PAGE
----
Monday, December 25, 2006

zen Jews: so relaxed, so in tune with our guilt..

Another omnibus post, starting with counting some blessings.

-my dearest J's son is oozing at the site of his surgery. The surgery was supposed to implant a new port, for the family to use to give him clotting factor. He bled at the site, then oozed, then bled some more. But he's home now, resting and clotting. May it continue to be so.

- a friend's daughter is home tonight. She has leukemia, and was admitted with viral pneumonia. After a bad round, she went home today, Christmas day, to join the family. She is sixteen months old.

We do not celebrate Christmas, to the mild surprise of the Man's co-workers, who seem astonished that we do not even have a tree... But I know a cosmic gesture when I see one. Blessed be, for the health we have, the family who embrace us, the joys we choose to seek out.

And now, the omnibus!
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We're tweaking the gDiapers. After a happy month of flushing poop and pee, we're now facing the byproduct of our eco-guilt: higher costs. gDiaper inserts cost about 10 cents more per diaper, and with our seasonally tighter budget, that's going to hurt.

When the Man came home with non-organic milk for the Toddles, I decided it was time to put my foot down. Yes, we must save money, yes, we must sacrifice principle to fiscal realities, but perhaps - perhaps - we could do both at the same time.

The Man gave me a long suffering look, and patiently put the milk in the fridge. Pontificating, I looked down to find myself alone in the kitchen, and wandered off to the computer. Where I found this: bit of sage advice. Mom in Israel is right: if you have the patience and a good washing machine, cloth very well may be the way to go. So, tentatively, we're trying cloth inserts in our gDiapers.

Our first try was hemp inserts, which didn't quite hold their shape. Not really thick enough, the Man says, and I agree. They are fine when we are home, at leisure and able to change diapers rather often. Next up: Indian prefolds. M.i.I., where are you? I need a sage voice of experience! (especially one patient with blogger's sometimes idiotic commenting feature. Why *are* you having trouble?)

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With thanks to Dr. S., who sent this on from Israel:

ZEN JUDAISM
* If there is no self,
whose arthritis is this?

* Be here now.
Be someplace else later.
Is that so complicated?

* Drink tea and nourish life.
With the first sip... joy.
With the second... satisfaction.
With the third, peace.
With the fourth, a danish.

* Wherever you go, there you are.
Your luggage is another story.

* Accept misfortune as a blessing.
Do not wish for perfect health
or a life without problems.
What would you talk about?

* The journey of a thousand miles
begins with a single "oy."

* There is no escaping karma.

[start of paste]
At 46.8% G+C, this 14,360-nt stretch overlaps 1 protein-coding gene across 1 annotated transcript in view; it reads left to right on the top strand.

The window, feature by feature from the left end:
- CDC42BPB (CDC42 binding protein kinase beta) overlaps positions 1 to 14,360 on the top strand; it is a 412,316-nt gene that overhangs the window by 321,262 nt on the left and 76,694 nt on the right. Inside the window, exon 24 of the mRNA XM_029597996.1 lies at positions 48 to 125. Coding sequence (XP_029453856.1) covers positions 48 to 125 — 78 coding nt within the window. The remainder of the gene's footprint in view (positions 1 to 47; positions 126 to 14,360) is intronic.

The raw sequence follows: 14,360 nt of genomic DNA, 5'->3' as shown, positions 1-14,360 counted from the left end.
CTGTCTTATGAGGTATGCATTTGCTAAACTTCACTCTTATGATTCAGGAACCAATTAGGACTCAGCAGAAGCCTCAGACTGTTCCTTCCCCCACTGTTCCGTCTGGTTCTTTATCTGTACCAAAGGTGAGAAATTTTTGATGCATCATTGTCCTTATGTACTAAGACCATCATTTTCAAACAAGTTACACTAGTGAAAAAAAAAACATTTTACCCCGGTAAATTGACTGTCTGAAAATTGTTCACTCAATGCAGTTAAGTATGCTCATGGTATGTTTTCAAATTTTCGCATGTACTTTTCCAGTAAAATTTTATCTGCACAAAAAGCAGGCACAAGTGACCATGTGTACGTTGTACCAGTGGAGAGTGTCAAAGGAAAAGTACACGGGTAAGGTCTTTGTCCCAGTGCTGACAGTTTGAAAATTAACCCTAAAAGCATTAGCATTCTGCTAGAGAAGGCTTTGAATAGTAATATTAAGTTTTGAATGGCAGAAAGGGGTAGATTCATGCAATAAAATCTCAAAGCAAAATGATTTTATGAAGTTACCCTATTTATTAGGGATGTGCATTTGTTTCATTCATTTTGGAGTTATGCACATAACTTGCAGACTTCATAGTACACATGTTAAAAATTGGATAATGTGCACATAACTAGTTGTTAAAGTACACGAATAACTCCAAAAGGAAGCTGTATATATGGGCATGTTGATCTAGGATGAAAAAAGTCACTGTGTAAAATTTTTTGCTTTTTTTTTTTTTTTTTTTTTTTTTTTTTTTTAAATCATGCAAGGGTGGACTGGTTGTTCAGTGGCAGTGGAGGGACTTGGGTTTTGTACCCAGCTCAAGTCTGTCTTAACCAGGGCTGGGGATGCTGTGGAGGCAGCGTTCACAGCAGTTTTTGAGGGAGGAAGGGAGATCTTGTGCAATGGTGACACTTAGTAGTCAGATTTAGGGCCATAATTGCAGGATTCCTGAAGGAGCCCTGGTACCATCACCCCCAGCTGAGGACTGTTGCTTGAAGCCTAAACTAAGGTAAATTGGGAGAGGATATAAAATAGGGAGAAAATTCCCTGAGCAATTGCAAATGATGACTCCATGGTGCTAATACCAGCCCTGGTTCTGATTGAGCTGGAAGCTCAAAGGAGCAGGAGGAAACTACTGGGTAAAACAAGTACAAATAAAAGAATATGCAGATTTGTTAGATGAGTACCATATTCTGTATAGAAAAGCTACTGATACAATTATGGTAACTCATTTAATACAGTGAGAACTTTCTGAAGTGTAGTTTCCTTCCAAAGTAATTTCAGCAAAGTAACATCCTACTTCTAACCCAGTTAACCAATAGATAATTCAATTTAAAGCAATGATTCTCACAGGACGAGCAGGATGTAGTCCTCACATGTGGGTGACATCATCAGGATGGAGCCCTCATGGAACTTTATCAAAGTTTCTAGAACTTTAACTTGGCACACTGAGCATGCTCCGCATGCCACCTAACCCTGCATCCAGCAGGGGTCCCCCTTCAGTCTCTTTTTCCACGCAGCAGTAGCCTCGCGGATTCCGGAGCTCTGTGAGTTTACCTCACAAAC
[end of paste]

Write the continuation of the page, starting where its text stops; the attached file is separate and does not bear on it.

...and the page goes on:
In a previous life, you never called,
you never wrote, you never visited.
And whose fault was that?

* Zen is not easy.
It takes effort to attain nothingness.
And then what do you have?
Bupkes.

* The Tao does not speak.
The Tao does not blame.
The Tao does not take sides.
The Tao has no expectations.
The Tao demands nothing of others.
The Tao is not Jewish.

* Breathe in. Breathe out.
Breathe in. Breathe out.
Forget this and attaining Enlightenment
will be the least of your problems.

* Let your mind be as a floating cloud.
Let your stillness be as the wooded glen.
And sit up straight. You'll never meet the
Buddha with such rounded shoulders.

* Be patient and achieve all things.
Be impatient and achieve all things faster.

The Torah says, "Love thy neighbor as thyself."
The Buddha says there is no "self."
So, maybe you are off the hook.

Each flower blossoms ten thousand times.
Each blossom has ten thousand petals.
You might want to see a specialist.

* Be aware of your body.
Be aware of your perceptions.
Keep in mind that not every physical
sensation is a symptom of a terminal illness.

* The Torah says, "Love thy neighbor as thyself."
The Buddha says there is no "self."
So, maybe you are off the hook.

* Though only your skin, sinews, and bones remain,
though your blood and flesh dry up and wither away,
yet shall you meditate and not stir
until you have attained full Enlightenment.
But, first, a little nosh

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and now, some surfing! Time to finally try and find the Eldest a gymnastics class. Yes, kids with hemophilia can do gymnastics. Yes, it's going to give me a bleeding ulcer. (hey, I'm relaxed, but not quite that relaxed.) And yes, the hematologists okayed the idea, and of course the Eldest is twitching to go!

But you better believe that he's getting a hefty dose of clotting factor the morning of classes...

4 comments:

mother in israel said...

Here I am! What do you want to know? I agree with the thing you linked to. I used Chinese prefolds and the most basic, good quality covers. Snaps fall off after a while (but some are guaranteed) and with velcro, you must be meticulous about closing them before they go in the wash.
You can always write to me via my blog profile, but leave a comment because I don't always check that email.

mother in israel said...

Okay, the comment seems to be there. My problem was probably just typing in the word verification wrong and abandoning the computer before I noticed.

dykewife said...

bran, is a somewhat taoist, somewhat buddhist, and all him. that meant that i had to read your omnibus list to him. he laughed heartily. i enjoyed them too. :)

mama o' the matrices said...

dw, always delighted to make you laugh! Bran is an added bonus.

M.i.I, thanks! I'm waiting happily for the prefolds, and have discovered that a pair of hemp inserts work quite well in the gPants.

And onwards we go!